Although the choice is difficult, they decide they must migrate. Their city is being destroyed. Life is dangerous and the companies they work for close, making it difficult to earn a living. Again, think of Think Mosul or Aleppo. At the moment that they must make this decision, Nadia has moved in with Saeed and his father (she is estranged from her family, and his mother was killed by militants). The question is how will they escape? Once the decision is made, they await word from a smuggler. While Saeed and Nadia assume that Saeed’s father will go with them, he chooses to stay behind, for that is where his wife is buried. He also chooses to stay behind, because he knows it is best for Saeed and Nadia. In a poignant scene, which Hamid described in the interview, we read that the father was thinking of the future:
He knew above all else that his son must go, and what he did not say was that he had come to that point in a parent’s life when, if a flood arrives, one knows one must let go of one’s child, contrary to all the instincts one had when one was younger, because holding on can no longer offer the child protection, it can only pull the child down, and threaten them with drowning for the child is now stronger than the parent, and the circumstances are such that the utmost of strength is required, and the arc of a child’s life only appears for a while to match the arc of a parent’s, in reality one sits atop the other, a hill atop a hill, a curve atop a curve, and Saeed’s father’s arc now needed to curve lower, while his son’s still curved higher, for with an old man hampering them these two young people were simply less likely to survive. (p. 96).
It was a difficult parting for all involved, but it was necessary for the journey to continue toward the west. They contact a smuggler, who shows them a door through which they make passage to another land. In this story, “doors” serve as the metaphor for the means of moving from one place to another. In this story, there are many doors, and many refugees fleeing to what they hope will be a safer and better future. The question is, what will they find on the other side? Will it be all they hoped it would be? Doors may open, but where do they lead?

                This is a story of migration, but it is also the story of love and commitment to the welfare of the other. Saeed and Nadia care deeply about each other, and this never dies, even if the nature of the relationship changes over time. This relationship helps humanize the story. It brings the challenges of our day to life.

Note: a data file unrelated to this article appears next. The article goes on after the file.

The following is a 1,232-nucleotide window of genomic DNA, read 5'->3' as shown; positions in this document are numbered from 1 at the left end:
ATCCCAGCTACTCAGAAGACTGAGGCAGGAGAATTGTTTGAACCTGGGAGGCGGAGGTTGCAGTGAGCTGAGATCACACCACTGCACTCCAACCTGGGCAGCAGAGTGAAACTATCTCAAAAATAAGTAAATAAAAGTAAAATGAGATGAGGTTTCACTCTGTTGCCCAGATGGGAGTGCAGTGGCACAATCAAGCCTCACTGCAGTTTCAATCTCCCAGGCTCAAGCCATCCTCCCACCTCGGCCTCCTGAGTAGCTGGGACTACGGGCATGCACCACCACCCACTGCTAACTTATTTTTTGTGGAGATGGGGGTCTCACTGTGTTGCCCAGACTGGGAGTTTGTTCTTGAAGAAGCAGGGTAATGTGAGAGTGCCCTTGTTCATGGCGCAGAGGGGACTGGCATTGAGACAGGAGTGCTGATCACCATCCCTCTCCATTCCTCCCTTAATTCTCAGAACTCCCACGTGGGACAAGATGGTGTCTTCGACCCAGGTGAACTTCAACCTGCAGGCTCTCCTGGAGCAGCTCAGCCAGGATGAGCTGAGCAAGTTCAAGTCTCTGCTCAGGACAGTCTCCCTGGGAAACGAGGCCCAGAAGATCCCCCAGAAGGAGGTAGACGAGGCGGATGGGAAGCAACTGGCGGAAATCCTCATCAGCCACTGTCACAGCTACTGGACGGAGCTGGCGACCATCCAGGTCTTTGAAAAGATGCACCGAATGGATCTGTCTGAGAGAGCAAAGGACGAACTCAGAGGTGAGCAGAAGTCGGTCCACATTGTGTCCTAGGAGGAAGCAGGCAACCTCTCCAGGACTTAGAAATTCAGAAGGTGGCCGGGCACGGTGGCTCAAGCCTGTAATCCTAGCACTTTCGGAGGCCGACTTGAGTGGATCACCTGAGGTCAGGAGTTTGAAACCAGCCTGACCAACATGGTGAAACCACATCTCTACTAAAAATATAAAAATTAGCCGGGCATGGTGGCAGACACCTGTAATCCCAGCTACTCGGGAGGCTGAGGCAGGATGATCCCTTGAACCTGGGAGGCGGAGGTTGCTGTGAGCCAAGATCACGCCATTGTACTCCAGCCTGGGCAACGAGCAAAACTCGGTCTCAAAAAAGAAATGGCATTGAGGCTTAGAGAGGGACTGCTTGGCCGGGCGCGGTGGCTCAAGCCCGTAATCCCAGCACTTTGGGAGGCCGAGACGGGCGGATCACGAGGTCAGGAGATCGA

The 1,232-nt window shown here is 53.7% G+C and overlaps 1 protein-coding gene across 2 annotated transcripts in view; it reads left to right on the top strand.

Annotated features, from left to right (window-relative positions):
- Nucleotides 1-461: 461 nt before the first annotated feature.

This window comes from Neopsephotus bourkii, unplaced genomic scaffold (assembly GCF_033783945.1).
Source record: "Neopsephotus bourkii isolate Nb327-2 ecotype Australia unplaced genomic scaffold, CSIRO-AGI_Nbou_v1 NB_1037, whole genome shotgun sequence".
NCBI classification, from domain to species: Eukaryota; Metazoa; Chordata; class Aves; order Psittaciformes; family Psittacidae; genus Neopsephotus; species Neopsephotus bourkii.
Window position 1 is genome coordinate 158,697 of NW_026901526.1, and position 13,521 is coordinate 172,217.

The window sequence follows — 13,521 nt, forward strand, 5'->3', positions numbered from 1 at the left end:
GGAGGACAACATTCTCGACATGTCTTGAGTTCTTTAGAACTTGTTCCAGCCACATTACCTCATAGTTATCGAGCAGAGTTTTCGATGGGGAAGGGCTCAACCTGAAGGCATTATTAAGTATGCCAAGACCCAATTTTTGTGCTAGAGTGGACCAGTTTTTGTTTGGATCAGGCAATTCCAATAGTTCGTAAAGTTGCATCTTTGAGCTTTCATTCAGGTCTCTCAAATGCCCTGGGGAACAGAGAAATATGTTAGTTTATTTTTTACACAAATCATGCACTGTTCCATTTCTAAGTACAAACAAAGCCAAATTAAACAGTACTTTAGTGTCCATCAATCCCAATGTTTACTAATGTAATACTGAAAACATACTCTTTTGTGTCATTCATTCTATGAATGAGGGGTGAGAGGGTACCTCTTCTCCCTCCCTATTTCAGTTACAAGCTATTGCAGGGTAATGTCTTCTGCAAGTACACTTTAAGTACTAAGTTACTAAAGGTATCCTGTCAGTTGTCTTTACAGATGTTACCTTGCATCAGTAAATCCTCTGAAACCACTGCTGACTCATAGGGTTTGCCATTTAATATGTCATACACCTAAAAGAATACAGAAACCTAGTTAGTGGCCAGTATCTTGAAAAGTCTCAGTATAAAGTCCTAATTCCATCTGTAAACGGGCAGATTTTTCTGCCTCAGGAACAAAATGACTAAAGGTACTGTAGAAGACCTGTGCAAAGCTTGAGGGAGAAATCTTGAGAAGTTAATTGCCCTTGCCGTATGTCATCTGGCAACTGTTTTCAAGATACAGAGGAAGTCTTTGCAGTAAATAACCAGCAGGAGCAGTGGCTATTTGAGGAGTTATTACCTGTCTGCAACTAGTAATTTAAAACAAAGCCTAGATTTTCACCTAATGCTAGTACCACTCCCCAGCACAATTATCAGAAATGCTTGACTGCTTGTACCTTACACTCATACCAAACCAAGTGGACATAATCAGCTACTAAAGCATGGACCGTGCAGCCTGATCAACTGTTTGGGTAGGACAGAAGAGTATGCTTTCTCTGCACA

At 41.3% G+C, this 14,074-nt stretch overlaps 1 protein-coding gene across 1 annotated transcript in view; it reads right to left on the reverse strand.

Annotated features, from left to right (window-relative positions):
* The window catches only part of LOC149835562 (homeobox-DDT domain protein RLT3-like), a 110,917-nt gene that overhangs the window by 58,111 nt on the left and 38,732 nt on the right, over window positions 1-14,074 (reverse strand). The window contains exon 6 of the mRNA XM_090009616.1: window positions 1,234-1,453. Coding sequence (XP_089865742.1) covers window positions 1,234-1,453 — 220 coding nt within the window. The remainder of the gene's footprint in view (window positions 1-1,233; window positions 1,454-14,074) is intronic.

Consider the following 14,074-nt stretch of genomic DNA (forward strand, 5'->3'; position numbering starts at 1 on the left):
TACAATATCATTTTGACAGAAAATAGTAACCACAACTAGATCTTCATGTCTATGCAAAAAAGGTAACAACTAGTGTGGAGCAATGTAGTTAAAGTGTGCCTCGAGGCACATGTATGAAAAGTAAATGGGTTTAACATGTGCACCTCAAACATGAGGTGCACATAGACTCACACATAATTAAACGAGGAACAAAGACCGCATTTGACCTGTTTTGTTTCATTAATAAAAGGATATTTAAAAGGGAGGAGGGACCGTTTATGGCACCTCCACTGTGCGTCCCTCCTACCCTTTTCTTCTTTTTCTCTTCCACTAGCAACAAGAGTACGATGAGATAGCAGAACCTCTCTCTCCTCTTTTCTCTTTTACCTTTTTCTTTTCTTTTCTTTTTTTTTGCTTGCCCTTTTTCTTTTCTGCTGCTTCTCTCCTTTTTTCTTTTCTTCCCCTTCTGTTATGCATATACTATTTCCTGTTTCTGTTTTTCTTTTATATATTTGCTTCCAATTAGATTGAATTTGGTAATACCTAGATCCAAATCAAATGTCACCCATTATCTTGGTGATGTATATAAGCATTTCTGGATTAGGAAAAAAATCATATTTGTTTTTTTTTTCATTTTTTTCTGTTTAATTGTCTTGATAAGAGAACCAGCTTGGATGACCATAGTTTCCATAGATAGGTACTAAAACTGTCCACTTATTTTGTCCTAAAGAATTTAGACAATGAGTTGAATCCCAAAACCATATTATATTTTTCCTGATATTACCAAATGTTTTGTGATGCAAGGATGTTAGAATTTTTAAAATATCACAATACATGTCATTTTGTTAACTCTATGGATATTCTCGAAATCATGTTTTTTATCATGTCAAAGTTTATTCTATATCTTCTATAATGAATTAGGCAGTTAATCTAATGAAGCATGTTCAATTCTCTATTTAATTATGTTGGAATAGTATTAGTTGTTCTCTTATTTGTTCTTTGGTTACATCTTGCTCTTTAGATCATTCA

I don’t want to reveal much about the plot of the book, but Saeed and Nadia work their way to the West, but when they arrive in places like London, they discover that they are not welcomed by all. The people who live in the West are afraid. They’re afraid of being overwhelmed by refugees and migrants who would change their land and culture. But the refugees can’t return home, but will this new place be a home? Such is the question facing Saeed, Nadia, and so many others who have walked through the doors, hoping for a better future.

                Fiction has a power of its own that can illuminate complex issues. It invites the reader to enter the world of another, and see the world their eyes. Exit West invites us to view the world through the eyes of two refugees, Nadia and Saeed. It also invites us to consider the power and the fragility of relationships.

                If you’re looking for a book that will provide an escape from reality, this is not your book. It’s a melancholy sort of book. It is a thought-provoking book that challenges our stereotypes. Hopefully, it will instill a sense of empathy toward those who face great odds and only wish to find love, safety, and hope for a better future. With that, I invite you to join Saeed and Nadia as they exit west through the doors leading to unknown lands.